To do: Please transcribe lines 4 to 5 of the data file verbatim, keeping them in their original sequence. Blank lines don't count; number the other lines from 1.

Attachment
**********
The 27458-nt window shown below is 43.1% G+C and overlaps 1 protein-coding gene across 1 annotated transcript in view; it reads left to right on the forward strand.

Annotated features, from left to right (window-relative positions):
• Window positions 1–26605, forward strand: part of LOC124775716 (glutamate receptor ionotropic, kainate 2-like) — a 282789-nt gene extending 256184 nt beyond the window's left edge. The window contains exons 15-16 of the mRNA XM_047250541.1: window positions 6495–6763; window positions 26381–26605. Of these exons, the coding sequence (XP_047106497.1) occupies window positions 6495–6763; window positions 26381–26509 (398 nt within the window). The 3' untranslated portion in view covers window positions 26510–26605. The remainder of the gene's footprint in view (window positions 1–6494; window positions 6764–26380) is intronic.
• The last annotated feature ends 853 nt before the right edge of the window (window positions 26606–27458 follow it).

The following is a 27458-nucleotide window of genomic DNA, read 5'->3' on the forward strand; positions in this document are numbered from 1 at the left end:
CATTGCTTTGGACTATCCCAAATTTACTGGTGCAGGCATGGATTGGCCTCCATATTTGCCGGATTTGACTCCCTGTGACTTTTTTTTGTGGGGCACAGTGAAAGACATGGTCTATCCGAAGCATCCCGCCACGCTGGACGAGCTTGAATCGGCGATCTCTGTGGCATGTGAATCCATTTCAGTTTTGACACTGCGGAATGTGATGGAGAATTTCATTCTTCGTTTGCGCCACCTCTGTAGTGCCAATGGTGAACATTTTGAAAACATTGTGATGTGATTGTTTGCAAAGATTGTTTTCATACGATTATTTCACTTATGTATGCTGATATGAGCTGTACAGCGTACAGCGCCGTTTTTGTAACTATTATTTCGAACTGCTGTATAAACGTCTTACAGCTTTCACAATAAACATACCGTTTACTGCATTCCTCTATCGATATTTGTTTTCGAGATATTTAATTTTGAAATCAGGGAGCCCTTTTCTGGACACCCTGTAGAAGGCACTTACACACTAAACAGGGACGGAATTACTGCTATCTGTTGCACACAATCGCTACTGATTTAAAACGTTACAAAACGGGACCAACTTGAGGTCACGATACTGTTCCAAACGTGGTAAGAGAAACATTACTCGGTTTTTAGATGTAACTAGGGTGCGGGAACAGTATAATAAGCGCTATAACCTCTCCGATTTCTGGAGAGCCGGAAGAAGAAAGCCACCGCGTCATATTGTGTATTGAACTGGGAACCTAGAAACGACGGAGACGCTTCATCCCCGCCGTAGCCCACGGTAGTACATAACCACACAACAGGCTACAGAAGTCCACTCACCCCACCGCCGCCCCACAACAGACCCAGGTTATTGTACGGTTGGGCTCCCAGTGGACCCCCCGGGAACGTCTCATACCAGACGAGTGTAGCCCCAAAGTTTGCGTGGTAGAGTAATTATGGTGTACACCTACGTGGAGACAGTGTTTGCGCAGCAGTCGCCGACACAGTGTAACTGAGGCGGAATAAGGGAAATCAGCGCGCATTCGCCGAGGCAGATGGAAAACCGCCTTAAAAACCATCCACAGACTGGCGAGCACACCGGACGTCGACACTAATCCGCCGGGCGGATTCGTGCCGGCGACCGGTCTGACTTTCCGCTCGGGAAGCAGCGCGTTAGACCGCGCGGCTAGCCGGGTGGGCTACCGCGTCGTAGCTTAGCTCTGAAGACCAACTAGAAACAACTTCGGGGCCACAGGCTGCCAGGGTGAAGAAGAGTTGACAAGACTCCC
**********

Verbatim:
• The last annotated feature ends 853 nt before the right edge of the window (window positions 26606–27458 follow it).

The following is a 27458-nucleotide window of genomic DNA, read 5'->3' on the forward strand; positions in this document are numbered from 1 at the left end: